Strengthening global institutional philanthropy: insights from Latin America

 

Matthew D. Bird and Vicente M. León

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Institutional philanthropy in low- and middle-income countries is young, vibrant, and growing. Yet the nature of these philanthropic organisations differs from those in high-income countries, where operating environments benefit from an established philanthropic ecosystem.

But what does effective philanthropy look like in the context of weaker state capacity and developing institutions? Responses have relied on best practices in high-income regions. Yet as many globalised organisations have learned, applying developed market models to low- and middle-income settings does not always work.

We explored these challenges amid the emerging Latin American philanthropic ecosystem and in collaboration with colleagues from Argentina, Chile, Colombia, Mexico, and Peru, collected data on over 350 philanthropic entities to understand what organisational capacity was needed to strengthen institutional philanthropy in developing markets such as those in Latin America[1].

Organisational capacity of institutional philanthropy

Developing economies would benefit from a framework to measure the organisational capacity of their philanthropic organizations, where a majority of these organisations both finance and implement their own programs, unlike in North America or Europe where a sharper division exists between funders and operators.

Our goal was to create such a framework via the development of an organisational capacity index[2]. Such a tool would allow organisations to diagnose and measure best practices in the sector and would establish benchmarks for philanthropic organisations, enabling leaders to compare themselves to peers. An index would also facilitate decision making by helping philanthropists identify higher-quality organisations in areas with the best opportunities for impact.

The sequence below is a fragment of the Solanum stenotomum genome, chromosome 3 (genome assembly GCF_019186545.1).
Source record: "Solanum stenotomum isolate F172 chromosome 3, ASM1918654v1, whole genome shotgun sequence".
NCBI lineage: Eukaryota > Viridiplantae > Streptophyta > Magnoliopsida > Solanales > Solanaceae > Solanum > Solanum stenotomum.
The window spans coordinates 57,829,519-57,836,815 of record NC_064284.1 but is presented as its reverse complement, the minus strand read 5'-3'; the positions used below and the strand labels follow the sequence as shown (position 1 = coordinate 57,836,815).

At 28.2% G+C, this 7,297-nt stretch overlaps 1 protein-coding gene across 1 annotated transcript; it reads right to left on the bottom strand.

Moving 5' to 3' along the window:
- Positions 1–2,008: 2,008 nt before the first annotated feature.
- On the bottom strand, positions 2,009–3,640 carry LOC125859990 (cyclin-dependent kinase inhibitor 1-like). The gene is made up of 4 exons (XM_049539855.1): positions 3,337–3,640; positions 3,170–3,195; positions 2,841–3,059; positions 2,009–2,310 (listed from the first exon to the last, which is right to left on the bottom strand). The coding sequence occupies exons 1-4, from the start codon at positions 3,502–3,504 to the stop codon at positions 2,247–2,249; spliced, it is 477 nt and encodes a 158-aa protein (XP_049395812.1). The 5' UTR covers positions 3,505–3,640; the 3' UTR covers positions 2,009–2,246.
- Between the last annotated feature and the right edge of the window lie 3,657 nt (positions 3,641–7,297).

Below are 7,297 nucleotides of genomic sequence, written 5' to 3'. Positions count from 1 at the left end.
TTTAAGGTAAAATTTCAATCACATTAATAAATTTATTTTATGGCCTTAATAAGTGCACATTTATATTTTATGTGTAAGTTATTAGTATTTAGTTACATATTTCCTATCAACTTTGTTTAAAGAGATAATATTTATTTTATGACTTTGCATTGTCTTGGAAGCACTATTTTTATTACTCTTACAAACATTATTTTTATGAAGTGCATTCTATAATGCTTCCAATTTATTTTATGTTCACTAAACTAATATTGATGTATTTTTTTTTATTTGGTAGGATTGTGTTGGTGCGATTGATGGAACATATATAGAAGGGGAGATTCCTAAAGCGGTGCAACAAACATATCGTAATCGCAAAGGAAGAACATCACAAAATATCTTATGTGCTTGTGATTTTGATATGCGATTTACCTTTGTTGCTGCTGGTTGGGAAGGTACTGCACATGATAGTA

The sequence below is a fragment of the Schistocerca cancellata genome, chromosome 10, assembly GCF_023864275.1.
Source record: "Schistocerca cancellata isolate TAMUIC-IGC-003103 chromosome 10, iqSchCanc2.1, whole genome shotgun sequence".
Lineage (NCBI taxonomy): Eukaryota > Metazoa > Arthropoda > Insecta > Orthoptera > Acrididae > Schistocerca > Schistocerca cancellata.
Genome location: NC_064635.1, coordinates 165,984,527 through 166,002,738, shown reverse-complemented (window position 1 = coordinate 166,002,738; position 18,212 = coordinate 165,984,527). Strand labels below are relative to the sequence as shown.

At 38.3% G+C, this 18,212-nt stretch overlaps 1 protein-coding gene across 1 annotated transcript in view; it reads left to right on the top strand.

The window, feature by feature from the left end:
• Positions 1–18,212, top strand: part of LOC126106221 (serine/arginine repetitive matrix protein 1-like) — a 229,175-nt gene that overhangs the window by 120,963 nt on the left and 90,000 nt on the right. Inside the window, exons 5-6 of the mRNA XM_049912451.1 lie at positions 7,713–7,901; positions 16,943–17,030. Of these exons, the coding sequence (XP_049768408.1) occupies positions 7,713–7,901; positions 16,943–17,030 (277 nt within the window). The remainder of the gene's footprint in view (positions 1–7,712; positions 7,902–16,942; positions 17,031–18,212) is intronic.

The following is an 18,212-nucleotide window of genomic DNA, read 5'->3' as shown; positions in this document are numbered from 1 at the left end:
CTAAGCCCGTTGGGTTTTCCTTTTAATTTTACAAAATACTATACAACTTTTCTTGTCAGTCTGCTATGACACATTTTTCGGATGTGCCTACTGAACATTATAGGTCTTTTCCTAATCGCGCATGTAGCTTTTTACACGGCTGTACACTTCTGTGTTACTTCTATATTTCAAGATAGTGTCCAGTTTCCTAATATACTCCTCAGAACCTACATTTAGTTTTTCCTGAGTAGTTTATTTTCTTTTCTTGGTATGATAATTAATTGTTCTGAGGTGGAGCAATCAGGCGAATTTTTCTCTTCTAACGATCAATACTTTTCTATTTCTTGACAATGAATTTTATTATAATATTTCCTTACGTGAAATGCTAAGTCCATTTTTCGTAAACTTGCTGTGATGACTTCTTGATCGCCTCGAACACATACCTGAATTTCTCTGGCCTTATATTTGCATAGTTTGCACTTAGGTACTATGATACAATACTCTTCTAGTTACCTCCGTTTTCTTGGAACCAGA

However, the critical challenge we faced developing such a signal was that most of our knowledge of organisational capacity rests on studies of traditional nonprofit organisations in developed countries. To overcome this, we took a top-down and bottom-up approach. We reviewed the literature to identify best practices related to organisational capacity and took these indicators to the field, where we interviewed 25 pacesetting organisations in five Latin American countries to understand their perceptions about what the region’s organisations need to achieve their mission. Based on these inputs, we created an index built from surveys with over 350 philanthropic organisations across the five countries.

Key ingredients for institutional philanthropy in Latin America

The organisational capacity needed to operate in developing countries is distinct from that in North America and Europe, where foundations develop specialised operational and funding strategies that benefit from stable institutions and consolidated pathways to scale.

Most of Latin America’s philanthropic organisations employ mixed social investment strategies through self-financing, fundraising, or co-financing their own programs. Many entities integrate vertically since it allows them to better control their social investments.

The existence of weak government institutions also factors into how these organisations scale for impact. Given the challenges related to inconsistent public policies, the private-public government pathway is not as well delineated as in high-income countries.